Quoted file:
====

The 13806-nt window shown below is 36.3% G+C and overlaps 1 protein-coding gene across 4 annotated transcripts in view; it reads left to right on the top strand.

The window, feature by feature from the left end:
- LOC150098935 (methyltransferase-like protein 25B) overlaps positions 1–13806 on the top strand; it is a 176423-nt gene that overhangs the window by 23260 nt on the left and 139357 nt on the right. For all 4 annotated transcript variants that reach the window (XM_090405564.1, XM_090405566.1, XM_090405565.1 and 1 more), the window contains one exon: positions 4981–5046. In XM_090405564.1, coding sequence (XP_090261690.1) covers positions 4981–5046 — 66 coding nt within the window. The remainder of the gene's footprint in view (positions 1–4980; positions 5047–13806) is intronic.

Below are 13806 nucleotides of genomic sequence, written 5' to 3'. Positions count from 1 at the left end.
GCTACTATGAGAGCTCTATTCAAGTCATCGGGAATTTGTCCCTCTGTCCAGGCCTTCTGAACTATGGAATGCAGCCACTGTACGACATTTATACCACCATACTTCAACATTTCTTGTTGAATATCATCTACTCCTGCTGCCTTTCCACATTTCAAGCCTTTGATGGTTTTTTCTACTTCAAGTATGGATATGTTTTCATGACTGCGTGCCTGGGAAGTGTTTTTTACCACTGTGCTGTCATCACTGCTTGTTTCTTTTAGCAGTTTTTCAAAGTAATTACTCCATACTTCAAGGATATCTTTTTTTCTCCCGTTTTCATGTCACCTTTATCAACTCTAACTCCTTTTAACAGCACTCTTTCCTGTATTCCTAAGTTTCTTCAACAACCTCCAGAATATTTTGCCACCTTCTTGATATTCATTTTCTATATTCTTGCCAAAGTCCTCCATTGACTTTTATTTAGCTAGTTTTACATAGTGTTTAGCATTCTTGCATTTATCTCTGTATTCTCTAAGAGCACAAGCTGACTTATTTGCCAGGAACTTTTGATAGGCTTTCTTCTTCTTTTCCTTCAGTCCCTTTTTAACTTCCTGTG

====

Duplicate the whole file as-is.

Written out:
The 13806-nt window shown below is 36.3% G+C and overlaps 1 protein-coding gene across 4 annotated transcripts in view; it reads left to right on the top strand.

The window, feature by feature from the left end:
- LOC150098935 (methyltransferase-like protein 25B) overlaps positions 1–13806 on the top strand; it is a 176423-nt gene that overhangs the window by 23260 nt on the left and 139357 nt on the right. For all 4 annotated transcript variants that reach the window (XM_090405564.1, XM_090405566.1, XM_090405565.1 and 1 more), the window contains one exon: positions 4981–5046. In XM_090405564.1, coding sequence (XP_090261690.1) covers positions 4981–5046 — 66 coding nt within the window. The remainder of the gene's footprint in view (positions 1–4980; positions 5047–13806) is intronic.

Below are 13806 nucleotides of genomic sequence, written 5' to 3'. Positions count from 1 at the left end.
GCTACTATGAGAGCTCTATTCAAGTCATCGGGAATTTGTCCCTCTGTCCAGGCCTTCTGAACTATGGAATGCAGCCACTGTACGACATTTATACCACCATACTTCAACATTTCTTGTTGAATATCATCTACTCCTGCTGCCTTTCCACATTTCAAGCCTTTGATGGTTTTTTCTACTTCAAGTATGGATATGTTTTCATGACTGCGTGCCTGGGAAGTGTTTTTTACCACTGTGCTGTCATCACTGCTTGTTTCTTTTAGCAGTTTTTCAAAGTAATTACTCCATACTTCAAGGATATCTTTTTTTCTCCCGTTTTCATGTCACCTTTATCAACTCTAACTCCTTTTAACAGCACTCTTTCCTGTATTCCTAAGTTTCTTCAACAACCTCCAGAATATTTTGCCACCTTCTTGATATTCATTTTCTATATTCTTGCCAAAGTCCTCCATTGACTTTTATTTAGCTAGTTTTACATAGTGTTTAGCATTCTTGCATTTATCTCTGTATTCTCTAAGAGCACAAGCTGACTTATTTGCCAGGAACTTTTGATAGGCTTTCTTCTTCTTTTCCTTCAGTCCCTTTTTAACTTCCTGTG